Are we parents or are we carers? Or can we be both?

We have two children registered disabled. My diary is full of appointments for hospitals, clinics, home visits, and meetings. I spend my week carrying out speech therapy, play therapy, writing social stories, making visuals and making sure we have mashed potato in. Both my children have teams of professionals involved in their care and support. I am still changing nappies on 5 year olds. 20 minutes ago I just had to carry my child kicking and screaming down a hospital corridor because he refused to leave the automatic doors.

I guess we should check out the carers table then.

Society may not see me as anything more than a mummy. Until recently I would have seen myself as more of a mum than a carer too. I look after my children because I love them, like all mums do.

But very few five-year olds still need to be changed like a baby. Very few five-year olds have no speech. Few five-year olds have the complex medical and developmental needs of my son, or the high anxiety of my daughter. Thankfully not many five-year olds require teams of professionals to support them everyday.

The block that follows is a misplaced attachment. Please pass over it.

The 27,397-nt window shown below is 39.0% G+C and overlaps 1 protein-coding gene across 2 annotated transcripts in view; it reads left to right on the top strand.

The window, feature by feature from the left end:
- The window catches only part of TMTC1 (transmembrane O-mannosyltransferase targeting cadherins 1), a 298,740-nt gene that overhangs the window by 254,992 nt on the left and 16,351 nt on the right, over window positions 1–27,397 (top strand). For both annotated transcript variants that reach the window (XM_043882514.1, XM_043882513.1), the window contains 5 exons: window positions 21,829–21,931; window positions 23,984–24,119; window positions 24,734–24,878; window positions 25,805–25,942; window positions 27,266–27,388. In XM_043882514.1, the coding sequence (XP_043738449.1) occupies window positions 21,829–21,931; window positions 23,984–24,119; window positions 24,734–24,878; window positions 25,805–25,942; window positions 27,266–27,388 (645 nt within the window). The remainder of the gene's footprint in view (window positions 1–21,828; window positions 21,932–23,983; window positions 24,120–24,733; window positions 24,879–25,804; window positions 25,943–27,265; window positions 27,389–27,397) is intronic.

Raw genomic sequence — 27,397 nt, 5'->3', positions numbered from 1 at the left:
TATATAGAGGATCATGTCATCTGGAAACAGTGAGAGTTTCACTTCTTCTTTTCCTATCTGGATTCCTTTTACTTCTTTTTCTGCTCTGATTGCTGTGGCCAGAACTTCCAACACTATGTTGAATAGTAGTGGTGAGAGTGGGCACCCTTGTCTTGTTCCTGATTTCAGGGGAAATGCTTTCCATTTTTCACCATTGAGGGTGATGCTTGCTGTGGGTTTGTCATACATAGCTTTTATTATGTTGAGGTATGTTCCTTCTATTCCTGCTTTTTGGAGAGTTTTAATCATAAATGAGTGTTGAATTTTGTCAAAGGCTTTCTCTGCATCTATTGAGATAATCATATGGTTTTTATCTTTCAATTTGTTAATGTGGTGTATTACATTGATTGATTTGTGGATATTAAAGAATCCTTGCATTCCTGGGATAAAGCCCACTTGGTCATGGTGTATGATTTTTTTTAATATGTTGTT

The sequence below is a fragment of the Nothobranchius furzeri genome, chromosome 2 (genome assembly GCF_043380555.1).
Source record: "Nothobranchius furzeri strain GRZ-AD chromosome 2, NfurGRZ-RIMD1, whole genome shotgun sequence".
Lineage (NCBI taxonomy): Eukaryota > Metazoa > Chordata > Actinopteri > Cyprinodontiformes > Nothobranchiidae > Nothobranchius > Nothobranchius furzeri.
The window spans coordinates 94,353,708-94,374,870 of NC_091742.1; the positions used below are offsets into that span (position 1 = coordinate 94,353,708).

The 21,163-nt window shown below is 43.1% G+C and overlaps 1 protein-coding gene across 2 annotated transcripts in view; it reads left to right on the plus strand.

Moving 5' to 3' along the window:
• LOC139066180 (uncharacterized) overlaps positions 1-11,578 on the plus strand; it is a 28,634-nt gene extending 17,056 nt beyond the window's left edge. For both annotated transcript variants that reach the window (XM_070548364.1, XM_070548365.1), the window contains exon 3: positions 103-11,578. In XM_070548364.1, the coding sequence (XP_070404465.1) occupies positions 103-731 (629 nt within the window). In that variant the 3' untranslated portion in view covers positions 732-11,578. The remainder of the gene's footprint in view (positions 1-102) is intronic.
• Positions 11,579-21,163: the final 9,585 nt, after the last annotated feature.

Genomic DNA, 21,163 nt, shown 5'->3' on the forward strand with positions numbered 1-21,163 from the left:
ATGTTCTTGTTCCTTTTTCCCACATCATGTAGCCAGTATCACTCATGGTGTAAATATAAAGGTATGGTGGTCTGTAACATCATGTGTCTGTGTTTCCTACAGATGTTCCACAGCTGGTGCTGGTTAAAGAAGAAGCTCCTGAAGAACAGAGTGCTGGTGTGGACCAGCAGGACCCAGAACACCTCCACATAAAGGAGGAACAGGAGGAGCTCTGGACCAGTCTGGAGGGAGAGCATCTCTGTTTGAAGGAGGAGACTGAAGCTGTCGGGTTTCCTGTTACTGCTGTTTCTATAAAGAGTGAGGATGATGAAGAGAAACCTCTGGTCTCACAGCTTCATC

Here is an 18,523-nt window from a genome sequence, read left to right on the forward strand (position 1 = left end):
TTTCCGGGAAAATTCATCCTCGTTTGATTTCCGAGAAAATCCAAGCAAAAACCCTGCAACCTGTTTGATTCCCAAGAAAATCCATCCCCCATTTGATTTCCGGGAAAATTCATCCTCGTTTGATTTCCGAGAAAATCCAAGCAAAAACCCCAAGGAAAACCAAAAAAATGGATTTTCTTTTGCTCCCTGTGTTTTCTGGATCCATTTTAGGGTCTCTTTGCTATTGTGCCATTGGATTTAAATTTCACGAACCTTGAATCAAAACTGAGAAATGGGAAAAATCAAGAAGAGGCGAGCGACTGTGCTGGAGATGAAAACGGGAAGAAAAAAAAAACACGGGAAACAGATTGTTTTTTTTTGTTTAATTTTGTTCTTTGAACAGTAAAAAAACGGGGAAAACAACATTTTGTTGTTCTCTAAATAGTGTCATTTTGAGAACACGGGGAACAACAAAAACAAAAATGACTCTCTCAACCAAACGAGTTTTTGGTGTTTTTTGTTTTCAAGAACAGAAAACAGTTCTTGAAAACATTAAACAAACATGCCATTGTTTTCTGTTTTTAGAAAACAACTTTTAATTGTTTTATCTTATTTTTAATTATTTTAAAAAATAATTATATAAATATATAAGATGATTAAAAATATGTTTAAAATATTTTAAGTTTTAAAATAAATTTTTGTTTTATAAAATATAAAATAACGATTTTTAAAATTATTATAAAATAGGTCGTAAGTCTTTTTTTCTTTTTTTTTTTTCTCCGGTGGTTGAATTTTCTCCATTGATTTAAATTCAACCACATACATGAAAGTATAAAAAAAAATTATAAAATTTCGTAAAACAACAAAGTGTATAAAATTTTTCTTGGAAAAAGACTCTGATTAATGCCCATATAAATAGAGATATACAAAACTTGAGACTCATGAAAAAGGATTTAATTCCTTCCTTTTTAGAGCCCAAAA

Isaac was given glasses this week. Lots of five-year olds have glasses. But for me this was the final thing that made me realise I have definitely moved from just being mum to my children to also being their carers.

It was amazing how many people checked out that carers table. Today I was one of them.

A trip to the eye clinic for my son has helped him see clearer. But it also helped me see clearer too.